Zika virus — what clinicians need to know
Published Date:January 26, 2016
Up-to-Date Info:To find the latest CDC information on this topic go to: http://www.cdc.gov/zika/index.html
Corporate Authors:Centers for Disease Control and Prevention (U.S.). Office of Public Health Preparedness and Response. Division of Emergency Operations. ; National Center for Emerging and Zoonotic Infectious Diseases (U.S.). Division of Vector-Borne Diseases. ; National Center on Birth Defects and Developmental Disabilities (U.S.). Division of Birth Defects and Developmental Disabilities.
Description:Zika virus : the latest emerging arbovirus in the Americas / Ingrid Rabe -- Zika virus and pregnancy / Dana Meaney-Delman -- Zika virus and microcephaly / Cynthia A. Moore.
Clinician Outreach and Communication Activity (COCA) webinar, Tuesday, January 26, 2016 ,
Zika virus is a mosquito-borne flavivirus transmitted primarily by Aedes aegypti mosquitoes and an estimated 80% of persons infected with Zika virus are asymptomatic. Symptomatic disease is generally mild, with symptoms of fever, maculopapular rash, arthralgia, or nonpurulent conjunctivitis that typically last from several days to one week. Sporadic cases and outbreaks of Zika virus disease have occurred in countries in Africa and Southeast Asia. In 2015, the first local Zika virus transmission in the Americas was reported in Brazil and local transmission has now been in several countries or territories in the Americas. In the current outbreak in Brazil, a marked increase in the number of infants born with microcephaly has been reported and Zika virus infections have been confirmed in some infants with microcephaly. However, it is not known how many of the microcephaly cases are associated with Zika virus infection. Travelers to areas with ongoing outbreaks are at risk of becoming infected and spreading the virus to new areas, including the continental United States. During this COCA Call, participants will learn about the epidemiology and clinical manifestation of Zika virus disease and how early recognition and reporting of suspected cases can mitigate the risk of local transmission.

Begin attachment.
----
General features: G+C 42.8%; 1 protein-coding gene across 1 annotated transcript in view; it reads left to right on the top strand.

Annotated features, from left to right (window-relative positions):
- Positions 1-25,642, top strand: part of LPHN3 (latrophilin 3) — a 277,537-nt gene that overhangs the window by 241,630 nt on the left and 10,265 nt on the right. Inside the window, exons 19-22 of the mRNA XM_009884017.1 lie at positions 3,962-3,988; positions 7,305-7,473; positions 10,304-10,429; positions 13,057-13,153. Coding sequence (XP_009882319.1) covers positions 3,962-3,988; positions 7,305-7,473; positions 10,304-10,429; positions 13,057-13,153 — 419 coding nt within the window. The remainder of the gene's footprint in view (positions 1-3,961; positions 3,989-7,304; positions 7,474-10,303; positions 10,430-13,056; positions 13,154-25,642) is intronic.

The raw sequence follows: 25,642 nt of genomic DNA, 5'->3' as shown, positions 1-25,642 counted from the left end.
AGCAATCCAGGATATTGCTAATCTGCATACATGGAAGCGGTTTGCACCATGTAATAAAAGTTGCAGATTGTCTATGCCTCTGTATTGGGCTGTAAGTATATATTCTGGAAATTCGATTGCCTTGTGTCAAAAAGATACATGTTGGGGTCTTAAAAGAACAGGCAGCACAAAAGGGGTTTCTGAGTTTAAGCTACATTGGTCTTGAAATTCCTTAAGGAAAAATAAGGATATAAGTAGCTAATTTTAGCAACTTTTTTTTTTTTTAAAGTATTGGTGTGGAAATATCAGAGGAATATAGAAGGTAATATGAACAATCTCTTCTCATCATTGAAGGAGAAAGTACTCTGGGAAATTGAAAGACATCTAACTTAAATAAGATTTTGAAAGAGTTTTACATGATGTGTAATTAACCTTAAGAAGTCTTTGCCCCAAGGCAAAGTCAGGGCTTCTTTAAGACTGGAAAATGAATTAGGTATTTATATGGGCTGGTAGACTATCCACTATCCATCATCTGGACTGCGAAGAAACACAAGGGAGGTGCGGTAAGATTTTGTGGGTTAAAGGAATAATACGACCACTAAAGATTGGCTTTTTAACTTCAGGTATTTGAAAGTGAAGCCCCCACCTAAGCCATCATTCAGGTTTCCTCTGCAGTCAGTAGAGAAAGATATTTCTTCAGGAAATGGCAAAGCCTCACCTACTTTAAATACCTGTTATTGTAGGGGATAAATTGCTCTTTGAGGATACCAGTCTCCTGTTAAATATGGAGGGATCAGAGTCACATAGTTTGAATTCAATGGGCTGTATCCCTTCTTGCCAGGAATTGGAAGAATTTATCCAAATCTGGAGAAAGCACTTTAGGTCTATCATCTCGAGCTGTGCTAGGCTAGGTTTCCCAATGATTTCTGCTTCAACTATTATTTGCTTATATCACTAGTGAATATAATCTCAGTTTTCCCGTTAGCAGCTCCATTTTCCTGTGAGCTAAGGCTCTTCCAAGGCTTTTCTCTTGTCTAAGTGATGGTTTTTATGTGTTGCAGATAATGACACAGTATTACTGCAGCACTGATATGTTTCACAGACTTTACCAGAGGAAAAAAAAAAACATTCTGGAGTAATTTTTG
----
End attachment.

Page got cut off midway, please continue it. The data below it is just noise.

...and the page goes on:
At the conclusion of the session, the participant will be able to accomplish the following:
• Describe the epidemiology, clinical manifestations, management, and prevention of Zika virus disease
• Discuss diagnostic testing for Zika virus infection and interpretation of test results
• Articulate the importance of early recognition and reporting of cases
• State the recommendations for pregnant women and possible Zika virus exposure
• Discuss evaluation of infants with microcephaly and the relationship of Zika and microcephaly
Supporting Files:No Additional Files
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